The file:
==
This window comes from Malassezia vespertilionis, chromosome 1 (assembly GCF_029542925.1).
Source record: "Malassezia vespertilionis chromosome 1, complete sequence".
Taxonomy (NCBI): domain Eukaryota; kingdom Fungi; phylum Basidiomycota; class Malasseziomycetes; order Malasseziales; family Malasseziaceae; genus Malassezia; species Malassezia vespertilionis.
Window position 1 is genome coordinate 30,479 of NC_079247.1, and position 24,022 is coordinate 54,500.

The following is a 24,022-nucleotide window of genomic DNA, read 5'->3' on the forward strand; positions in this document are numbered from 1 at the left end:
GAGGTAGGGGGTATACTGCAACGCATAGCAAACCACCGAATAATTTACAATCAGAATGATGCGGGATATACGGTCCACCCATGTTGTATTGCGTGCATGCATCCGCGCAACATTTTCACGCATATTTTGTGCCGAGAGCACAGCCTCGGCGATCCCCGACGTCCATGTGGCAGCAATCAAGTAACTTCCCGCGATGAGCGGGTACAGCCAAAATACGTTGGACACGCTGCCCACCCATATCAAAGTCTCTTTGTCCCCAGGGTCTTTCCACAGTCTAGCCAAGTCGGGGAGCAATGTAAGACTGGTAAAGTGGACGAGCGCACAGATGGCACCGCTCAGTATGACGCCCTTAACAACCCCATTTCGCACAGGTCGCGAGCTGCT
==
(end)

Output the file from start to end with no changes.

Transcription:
This window comes from Malassezia vespertilionis, chromosome 1 (assembly GCF_029542925.1).
Source record: "Malassezia vespertilionis chromosome 1, complete sequence".
Taxonomy (NCBI): domain Eukaryota; kingdom Fungi; phylum Basidiomycota; class Malasseziomycetes; order Malasseziales; family Malasseziaceae; genus Malassezia; species Malassezia vespertilionis.
Window position 1 is genome coordinate 30,479 of NC_079247.1, and position 24,022 is coordinate 54,500.

The following is a 24,022-nucleotide window of genomic DNA, read 5'->3' on the forward strand; positions in this document are numbered from 1 at the left end:
GAGGTAGGGGGTATACTGCAACGCATAGCAAACCACCGAATAATTTACAATCAGAATGATGCGGGATATACGGTCCACCCATGTTGTATTGCGTGCATGCATCCGCGCAACATTTTCACGCATATTTTGTGCCGAGAGCACAGCCTCGGCGATCCCCGACGTCCATGTGGCAGCAATCAAGTAACTTCCCGCGATGAGCGGGTACAGCCAAAATACGTTGGACACGCTGCCCACCCATATCAAAGTCTCTTTGTCCCCAGGGTCTTTCCACAGTCTAGCCAAGTCGGGGAGCAATGTAAGACTGGTAAAGTGGACGAGCGCACAGATGGCACCGCTCAGTATGACGCCCTTAACAACCCCATTTCGCACAGGTCGCGAGCTGCT